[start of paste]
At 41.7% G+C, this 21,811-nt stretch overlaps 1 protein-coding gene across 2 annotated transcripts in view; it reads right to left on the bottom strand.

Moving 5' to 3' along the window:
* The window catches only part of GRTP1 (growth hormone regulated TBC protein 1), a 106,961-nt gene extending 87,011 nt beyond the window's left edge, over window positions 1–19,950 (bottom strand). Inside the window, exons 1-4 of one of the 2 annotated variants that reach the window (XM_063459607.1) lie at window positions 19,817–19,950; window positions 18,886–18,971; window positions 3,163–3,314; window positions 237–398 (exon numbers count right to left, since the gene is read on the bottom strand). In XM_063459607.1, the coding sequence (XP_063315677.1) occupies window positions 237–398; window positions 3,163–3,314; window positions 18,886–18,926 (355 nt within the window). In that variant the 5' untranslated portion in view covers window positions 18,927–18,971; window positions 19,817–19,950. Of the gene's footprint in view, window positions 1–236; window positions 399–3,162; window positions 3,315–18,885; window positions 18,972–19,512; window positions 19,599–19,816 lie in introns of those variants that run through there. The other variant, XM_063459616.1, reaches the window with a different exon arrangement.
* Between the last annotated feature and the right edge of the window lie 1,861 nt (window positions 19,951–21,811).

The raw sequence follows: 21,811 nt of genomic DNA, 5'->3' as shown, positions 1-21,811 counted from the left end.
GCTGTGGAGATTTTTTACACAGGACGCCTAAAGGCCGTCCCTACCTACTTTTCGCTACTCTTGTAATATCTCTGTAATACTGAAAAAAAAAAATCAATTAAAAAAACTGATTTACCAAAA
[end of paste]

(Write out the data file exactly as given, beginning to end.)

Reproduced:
At 41.7% G+C, this 21,811-nt stretch overlaps 1 protein-coding gene across 2 annotated transcripts in view; it reads right to left on the bottom strand.

Moving 5' to 3' along the window:
* The window catches only part of GRTP1 (growth hormone regulated TBC protein 1), a 106,961-nt gene extending 87,011 nt beyond the window's left edge, over window positions 1–19,950 (bottom strand). Inside the window, exons 1-4 of one of the 2 annotated variants that reach the window (XM_063459607.1) lie at window positions 19,817–19,950; window positions 18,886–18,971; window positions 3,163–3,314; window positions 237–398 (exon numbers count right to left, since the gene is read on the bottom strand). In XM_063459607.1, the coding sequence (XP_063315677.1) occupies window positions 237–398; window positions 3,163–3,314; window positions 18,886–18,926 (355 nt within the window). In that variant the 5' untranslated portion in view covers window positions 18,927–18,971; window positions 19,817–19,950. Of the gene's footprint in view, window positions 1–236; window positions 399–3,162; window positions 3,315–18,885; window positions 18,972–19,512; window positions 19,599–19,816 lie in introns of those variants that run through there. The other variant, XM_063459616.1, reaches the window with a different exon arrangement.
* Between the last annotated feature and the right edge of the window lie 1,861 nt (window positions 19,951–21,811).

The raw sequence follows: 21,811 nt of genomic DNA, 5'->3' as shown, positions 1-21,811 counted from the left end.
GCTGTGGAGATTTTTTACACAGGACGCCTAAAGGCCGTCCCTACCTACTTTTCGCTACTCTTGTAATATCTCTGTAATACTGAAAAAAAAAAATCAATTAAAAAAACTGATTTACCAAAA